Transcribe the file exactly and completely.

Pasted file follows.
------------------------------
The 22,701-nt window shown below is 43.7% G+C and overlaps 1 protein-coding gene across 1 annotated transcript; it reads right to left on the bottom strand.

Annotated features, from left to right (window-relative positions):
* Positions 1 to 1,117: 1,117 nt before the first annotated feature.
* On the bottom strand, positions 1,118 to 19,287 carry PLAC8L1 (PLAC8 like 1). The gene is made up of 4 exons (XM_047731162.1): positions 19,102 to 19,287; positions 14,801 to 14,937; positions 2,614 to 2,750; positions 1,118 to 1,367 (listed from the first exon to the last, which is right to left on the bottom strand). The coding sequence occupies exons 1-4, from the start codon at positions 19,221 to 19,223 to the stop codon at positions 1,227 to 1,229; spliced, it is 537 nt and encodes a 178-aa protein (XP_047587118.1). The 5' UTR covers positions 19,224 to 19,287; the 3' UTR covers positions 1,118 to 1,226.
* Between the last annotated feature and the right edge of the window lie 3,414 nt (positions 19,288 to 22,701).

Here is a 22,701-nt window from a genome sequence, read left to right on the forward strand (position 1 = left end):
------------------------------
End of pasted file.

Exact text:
The 22,701-nt window shown below is 43.7% G+C and overlaps 1 protein-coding gene across 1 annotated transcript; it reads right to left on the bottom strand.

Annotated features, from left to right (window-relative positions):
* Positions 1 to 1,117: 1,117 nt before the first annotated feature.
* On the bottom strand, positions 1,118 to 19,287 carry PLAC8L1 (PLAC8 like 1). The gene is made up of 4 exons (XM_047731162.1): positions 19,102 to 19,287; positions 14,801 to 14,937; positions 2,614 to 2,750; positions 1,118 to 1,367 (listed from the first exon to the last, which is right to left on the bottom strand). The coding sequence occupies exons 1-4, from the start codon at positions 19,221 to 19,223 to the stop codon at positions 1,227 to 1,229; spliced, it is 537 nt and encodes a 178-aa protein (XP_047587118.1). The 5' UTR covers positions 19,224 to 19,287; the 3' UTR covers positions 1,118 to 1,226.
* Between the last annotated feature and the right edge of the window lie 3,414 nt (positions 19,288 to 22,701).

Here is a 22,701-nt window from a genome sequence, read left to right on the forward strand (position 1 = left end):